Although it is barely summer, it’s never to early to plan ahead for the time of year when there is a lot of social pressure pushing people towards overspending, contributing to already high credit card debt. It can be especially difficult for parents to resist the urge to overspend and to take on debt, as they reflect on their own childhoods. Some remember scarcity, and are determined that their children won’t feel the way they did. Others remember abundance and feel pressure to match that. Often, what parents and children perceive as the norm, as well as their basic desires, are shaped my the media and by the not so subtle cues of advertisers. Families, today more than ever, may be better served by getting back to basics when it comes to the holiday season. Before breaking the budget on holiday expenses, there are some things to consider.
What Is It You Are Hoping To Buy?
Before whipping out your credit card to pay for that pricey gift item, you may want to ask yourself just what it is you are hoping to buy. Often holiday spending is emotional spending, and not all of that emotion is positive. Many parents spend too much because they feel guilty about those 50 or 60 hours a week at the office or on the job. The number of times they’ve had to say “sorry, I’m too busy” to their children or the school plays, games and other functions they’ve missed weighs heavily on their minds.
Children are not the only ones that receive these sorts of guilt gifts, the ones that are motivated by that nagging feeling of trying to make up for something. Parents, other family members and friends receive them, too. And, the common theme is this: these gifts are a substitute for time. In essence, it is time – or what the spending of time expresses – that people are hoping to buy.
Perhaps, then, it may be better to give the credit card a rest and think about giving more in terms of what the person receiving the gift may really want. Why spend hundreds of dollars on video game equipment for a child to play with alone in his room, when a few board games and a promise to carve a few hours out of your schedule on a weekly basis would make the child much happier? Which would give your mother more pleasure — yet another piece of jewelry or object to collect dust or making the time to have lunch together twice a month?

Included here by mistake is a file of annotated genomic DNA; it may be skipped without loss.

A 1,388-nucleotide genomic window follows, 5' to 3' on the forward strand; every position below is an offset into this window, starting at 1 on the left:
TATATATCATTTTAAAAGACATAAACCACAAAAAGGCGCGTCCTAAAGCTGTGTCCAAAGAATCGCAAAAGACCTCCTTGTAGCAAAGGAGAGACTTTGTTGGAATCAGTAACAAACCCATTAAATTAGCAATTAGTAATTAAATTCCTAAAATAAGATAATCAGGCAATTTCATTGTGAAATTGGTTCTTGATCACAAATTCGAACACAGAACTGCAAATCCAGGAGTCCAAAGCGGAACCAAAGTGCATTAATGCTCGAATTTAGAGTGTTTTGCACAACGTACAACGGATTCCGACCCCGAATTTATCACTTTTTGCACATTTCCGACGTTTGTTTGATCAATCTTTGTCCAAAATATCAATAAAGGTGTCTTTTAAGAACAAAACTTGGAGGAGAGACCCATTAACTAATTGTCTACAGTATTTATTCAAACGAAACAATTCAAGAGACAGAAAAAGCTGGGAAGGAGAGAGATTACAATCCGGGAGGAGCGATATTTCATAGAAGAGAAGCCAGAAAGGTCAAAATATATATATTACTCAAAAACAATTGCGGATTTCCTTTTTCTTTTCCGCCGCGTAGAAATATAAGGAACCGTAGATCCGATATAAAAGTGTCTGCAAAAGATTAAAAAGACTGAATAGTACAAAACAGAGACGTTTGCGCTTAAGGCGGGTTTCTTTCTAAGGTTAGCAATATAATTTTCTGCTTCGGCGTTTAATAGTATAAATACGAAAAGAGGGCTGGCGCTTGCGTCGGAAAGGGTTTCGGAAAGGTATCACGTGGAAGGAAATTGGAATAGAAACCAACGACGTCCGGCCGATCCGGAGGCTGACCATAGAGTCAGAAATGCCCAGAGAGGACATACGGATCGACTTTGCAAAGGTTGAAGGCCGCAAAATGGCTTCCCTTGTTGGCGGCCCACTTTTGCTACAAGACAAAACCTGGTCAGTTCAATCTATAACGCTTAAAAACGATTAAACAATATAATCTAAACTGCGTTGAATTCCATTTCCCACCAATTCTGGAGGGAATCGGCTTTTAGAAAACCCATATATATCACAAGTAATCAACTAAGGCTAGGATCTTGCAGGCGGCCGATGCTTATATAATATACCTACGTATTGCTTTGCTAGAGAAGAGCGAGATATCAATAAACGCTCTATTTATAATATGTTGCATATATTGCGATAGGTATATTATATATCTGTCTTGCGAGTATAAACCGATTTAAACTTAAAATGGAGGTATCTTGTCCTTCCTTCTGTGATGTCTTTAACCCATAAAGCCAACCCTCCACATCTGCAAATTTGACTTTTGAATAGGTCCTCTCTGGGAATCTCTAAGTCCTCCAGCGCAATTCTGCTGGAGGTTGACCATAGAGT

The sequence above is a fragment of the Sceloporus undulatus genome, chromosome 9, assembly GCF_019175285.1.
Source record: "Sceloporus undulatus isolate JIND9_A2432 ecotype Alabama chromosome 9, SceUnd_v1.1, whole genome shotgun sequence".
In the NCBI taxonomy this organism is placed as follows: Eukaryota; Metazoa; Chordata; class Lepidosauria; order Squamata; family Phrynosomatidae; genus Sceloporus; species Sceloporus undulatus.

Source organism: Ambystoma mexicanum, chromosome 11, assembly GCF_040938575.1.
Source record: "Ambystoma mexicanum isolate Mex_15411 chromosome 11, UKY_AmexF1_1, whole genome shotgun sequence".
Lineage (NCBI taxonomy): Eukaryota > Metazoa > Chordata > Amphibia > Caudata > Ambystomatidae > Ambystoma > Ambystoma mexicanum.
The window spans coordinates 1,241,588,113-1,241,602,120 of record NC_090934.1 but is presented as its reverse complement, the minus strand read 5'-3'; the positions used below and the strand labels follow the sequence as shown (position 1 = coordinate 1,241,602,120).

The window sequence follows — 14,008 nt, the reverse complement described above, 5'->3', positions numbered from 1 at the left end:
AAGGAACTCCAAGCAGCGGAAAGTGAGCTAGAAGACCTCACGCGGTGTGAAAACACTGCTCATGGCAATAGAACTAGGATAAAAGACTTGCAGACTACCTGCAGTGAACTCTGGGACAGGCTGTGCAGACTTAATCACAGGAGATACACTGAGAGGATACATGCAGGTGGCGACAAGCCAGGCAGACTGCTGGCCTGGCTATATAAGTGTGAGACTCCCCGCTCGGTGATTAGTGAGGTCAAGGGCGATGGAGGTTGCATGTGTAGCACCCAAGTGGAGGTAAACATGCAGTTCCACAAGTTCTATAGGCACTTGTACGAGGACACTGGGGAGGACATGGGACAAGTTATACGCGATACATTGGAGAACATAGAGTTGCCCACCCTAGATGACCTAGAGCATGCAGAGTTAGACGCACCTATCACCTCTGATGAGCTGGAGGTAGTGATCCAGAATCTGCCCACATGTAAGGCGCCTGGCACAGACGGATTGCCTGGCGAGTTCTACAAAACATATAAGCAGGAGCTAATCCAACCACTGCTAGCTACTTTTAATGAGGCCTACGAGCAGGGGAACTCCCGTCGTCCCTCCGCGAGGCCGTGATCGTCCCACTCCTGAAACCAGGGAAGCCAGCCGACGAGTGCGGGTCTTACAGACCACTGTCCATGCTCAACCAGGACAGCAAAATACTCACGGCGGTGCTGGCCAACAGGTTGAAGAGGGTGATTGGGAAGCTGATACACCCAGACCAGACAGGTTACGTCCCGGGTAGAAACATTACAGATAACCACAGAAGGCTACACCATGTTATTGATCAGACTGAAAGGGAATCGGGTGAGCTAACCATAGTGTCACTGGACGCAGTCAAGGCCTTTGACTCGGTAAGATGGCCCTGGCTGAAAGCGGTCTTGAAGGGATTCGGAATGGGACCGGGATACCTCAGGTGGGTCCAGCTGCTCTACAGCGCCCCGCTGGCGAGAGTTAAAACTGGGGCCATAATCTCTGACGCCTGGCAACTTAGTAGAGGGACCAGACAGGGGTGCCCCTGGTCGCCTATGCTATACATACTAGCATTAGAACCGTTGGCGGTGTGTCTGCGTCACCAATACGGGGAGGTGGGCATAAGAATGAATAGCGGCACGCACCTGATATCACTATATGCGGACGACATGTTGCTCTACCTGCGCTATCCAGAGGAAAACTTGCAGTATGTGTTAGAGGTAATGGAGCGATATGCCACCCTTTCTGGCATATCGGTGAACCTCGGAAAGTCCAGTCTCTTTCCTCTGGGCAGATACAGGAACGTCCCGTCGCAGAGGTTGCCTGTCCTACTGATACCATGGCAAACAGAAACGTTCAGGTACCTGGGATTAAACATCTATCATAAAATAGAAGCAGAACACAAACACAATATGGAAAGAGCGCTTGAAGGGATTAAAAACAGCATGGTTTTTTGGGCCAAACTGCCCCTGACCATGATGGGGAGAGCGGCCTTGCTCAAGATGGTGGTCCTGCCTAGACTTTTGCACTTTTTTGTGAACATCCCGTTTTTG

Who Are You Buying It For?
Another consideration when thinking about adding to credit card debt during the holiday season has to do with for whom, really, are you making the purchase. The answer may not be as obvious as it seems in many cases. Often times, when parents overspend during the holiday season, they are remembering their own childhoods.
Parents who grew up poor recall feelings of want and are determined that their children will have all the things that they didn’t. With a bit of introspection, some may find that, in a sense, they are buying for that inner child deep inside, the one that still feels hurt by the past, rather than really being in tune with what their children actually need and want. Sometimes, too much can be just as bad as too little.
Other parents have a nostalgic vision of plenty in their background that they feel pressured to live up to and doing so is deeply entwined with their self-esteem. This can be especially painful for single parents, as often the vision they are trying to live up to was one created in a different era, when families were structured a bit differently than they commonly are today. Credit card debt can seem like the only way to make it happen.
Sometimes overspending is due to trying to impress, rather than really choosing a gift that will please the recipient. The gift becomes more a statement about the qualities of the giver or the impression of himself or herself that the giver wants to present. Again, in a way, the gift isn’t really being bought for someone else in these types of circumstances, but rather for oneself.
It may be better to get back to basics, and consider the meaning of the holiday season. In terms of giving, your budget may be a lot better off if you make sure that you are buying gifts for your loved ones and friends, rather than for yourself – in the sense of for your self-esteem – or due to pressure to live up to some nostalgic and often unrealistic standard, created in your memory or shaped by advertising and the media.
Holiday time is an emotional period for many. That is exactly why so many are vulnerable to taking on debt that they shouldn’t, as well as being victimized by loan scams designed to take advantage of the special vulnerabilities that the holiday season can bring about. Rather than running up excessive credit card debt or other high interest loans, spend a bit of time thinking about what you are giving and why. That will help you to keep your budget reasonable and will make your gift giving much more thoughtful.